Why was Iowa’s long snapper an eligible receiver after snapping the ball on Iowa Nov. 4, 2017 swinging gate play?

On Nov. 4, 2017 Iowa ran a trick play in their upset of Ohio State in which their long snapper hiked the ball to the punter before running down the field and catching a pass. The long snapper was effectively the center on the play. Why was he allowed to catch the ball?

1 Answer

When defining the conditions for a legal offensive formation and for receiver eligibility, there is no mention of where the ball is located. The eligible receivers need to be on the ends, not covered, and wearing appropriate numbers (they are here) and appropriate numbered ineligible receivers must be found between them (also true).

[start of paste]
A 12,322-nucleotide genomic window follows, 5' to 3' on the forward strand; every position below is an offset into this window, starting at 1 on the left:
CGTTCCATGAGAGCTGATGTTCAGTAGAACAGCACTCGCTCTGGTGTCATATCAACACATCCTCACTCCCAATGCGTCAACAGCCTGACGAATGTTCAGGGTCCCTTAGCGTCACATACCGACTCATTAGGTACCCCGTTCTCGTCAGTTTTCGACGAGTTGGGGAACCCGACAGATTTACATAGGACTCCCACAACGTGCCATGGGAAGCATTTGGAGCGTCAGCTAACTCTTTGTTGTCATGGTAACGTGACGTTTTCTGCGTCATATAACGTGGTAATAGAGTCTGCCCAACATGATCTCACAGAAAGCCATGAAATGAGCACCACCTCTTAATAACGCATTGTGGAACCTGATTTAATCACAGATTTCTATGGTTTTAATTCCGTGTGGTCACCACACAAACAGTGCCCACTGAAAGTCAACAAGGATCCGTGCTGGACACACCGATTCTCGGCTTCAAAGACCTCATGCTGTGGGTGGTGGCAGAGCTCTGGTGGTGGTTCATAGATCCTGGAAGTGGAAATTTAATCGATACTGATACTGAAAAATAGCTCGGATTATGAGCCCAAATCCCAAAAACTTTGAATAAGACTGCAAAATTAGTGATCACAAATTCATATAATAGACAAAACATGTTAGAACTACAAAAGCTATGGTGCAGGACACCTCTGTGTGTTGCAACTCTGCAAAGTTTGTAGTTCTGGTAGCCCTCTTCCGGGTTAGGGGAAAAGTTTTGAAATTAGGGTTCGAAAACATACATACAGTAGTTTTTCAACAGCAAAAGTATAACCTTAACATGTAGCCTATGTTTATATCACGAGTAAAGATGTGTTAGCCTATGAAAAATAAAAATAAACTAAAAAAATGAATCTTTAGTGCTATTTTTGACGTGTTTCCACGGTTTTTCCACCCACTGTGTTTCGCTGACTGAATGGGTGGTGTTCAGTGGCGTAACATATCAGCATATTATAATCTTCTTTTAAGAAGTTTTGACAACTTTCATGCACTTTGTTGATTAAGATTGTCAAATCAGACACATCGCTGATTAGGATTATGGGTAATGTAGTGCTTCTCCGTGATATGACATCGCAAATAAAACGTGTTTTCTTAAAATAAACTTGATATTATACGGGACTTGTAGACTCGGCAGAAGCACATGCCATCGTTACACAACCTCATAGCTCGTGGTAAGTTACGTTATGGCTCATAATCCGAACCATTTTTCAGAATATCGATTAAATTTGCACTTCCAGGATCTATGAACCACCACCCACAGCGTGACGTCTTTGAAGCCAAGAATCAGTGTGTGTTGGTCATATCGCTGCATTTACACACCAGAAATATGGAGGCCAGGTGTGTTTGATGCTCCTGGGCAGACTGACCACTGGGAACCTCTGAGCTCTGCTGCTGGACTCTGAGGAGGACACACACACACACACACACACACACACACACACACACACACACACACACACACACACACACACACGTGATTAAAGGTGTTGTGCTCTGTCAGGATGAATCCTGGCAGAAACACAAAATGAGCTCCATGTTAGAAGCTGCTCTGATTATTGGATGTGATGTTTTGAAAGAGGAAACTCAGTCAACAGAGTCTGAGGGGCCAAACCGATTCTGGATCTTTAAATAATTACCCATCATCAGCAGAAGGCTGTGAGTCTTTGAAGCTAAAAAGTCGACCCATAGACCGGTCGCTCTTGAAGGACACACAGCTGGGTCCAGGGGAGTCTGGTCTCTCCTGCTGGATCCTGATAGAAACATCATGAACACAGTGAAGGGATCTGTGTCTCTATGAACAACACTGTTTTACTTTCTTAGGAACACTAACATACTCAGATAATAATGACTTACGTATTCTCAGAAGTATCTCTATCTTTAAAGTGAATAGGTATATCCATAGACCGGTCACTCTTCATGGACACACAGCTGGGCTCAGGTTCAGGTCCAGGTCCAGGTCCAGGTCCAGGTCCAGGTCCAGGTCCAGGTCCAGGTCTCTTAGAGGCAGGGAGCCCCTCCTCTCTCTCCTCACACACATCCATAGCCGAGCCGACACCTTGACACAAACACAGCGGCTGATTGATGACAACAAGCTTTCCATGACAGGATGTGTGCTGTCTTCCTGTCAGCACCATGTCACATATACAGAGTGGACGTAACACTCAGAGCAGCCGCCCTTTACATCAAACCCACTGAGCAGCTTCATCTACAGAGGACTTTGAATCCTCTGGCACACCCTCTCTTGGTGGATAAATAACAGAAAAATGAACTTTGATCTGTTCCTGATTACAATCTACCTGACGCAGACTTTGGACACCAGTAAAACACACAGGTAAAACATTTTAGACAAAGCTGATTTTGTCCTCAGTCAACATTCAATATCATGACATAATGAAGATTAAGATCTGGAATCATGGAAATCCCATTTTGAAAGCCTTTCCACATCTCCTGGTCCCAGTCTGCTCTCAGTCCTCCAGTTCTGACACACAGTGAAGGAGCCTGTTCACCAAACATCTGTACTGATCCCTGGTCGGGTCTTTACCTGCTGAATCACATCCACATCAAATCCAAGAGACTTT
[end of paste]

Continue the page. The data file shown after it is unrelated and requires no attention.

It’s just that for this play, the ball is snapped by one of the eligible receivers on the end, instead of one of the ineligible receivers in the middle. Handling the snap does not make the player ineligible, or make the formation illegal.

See the NCAA Football Rulebook 7-1-4-a (FR-72) for requirements of the offensive formation and 7-3-3 (FR-76) for receiver eligibility.

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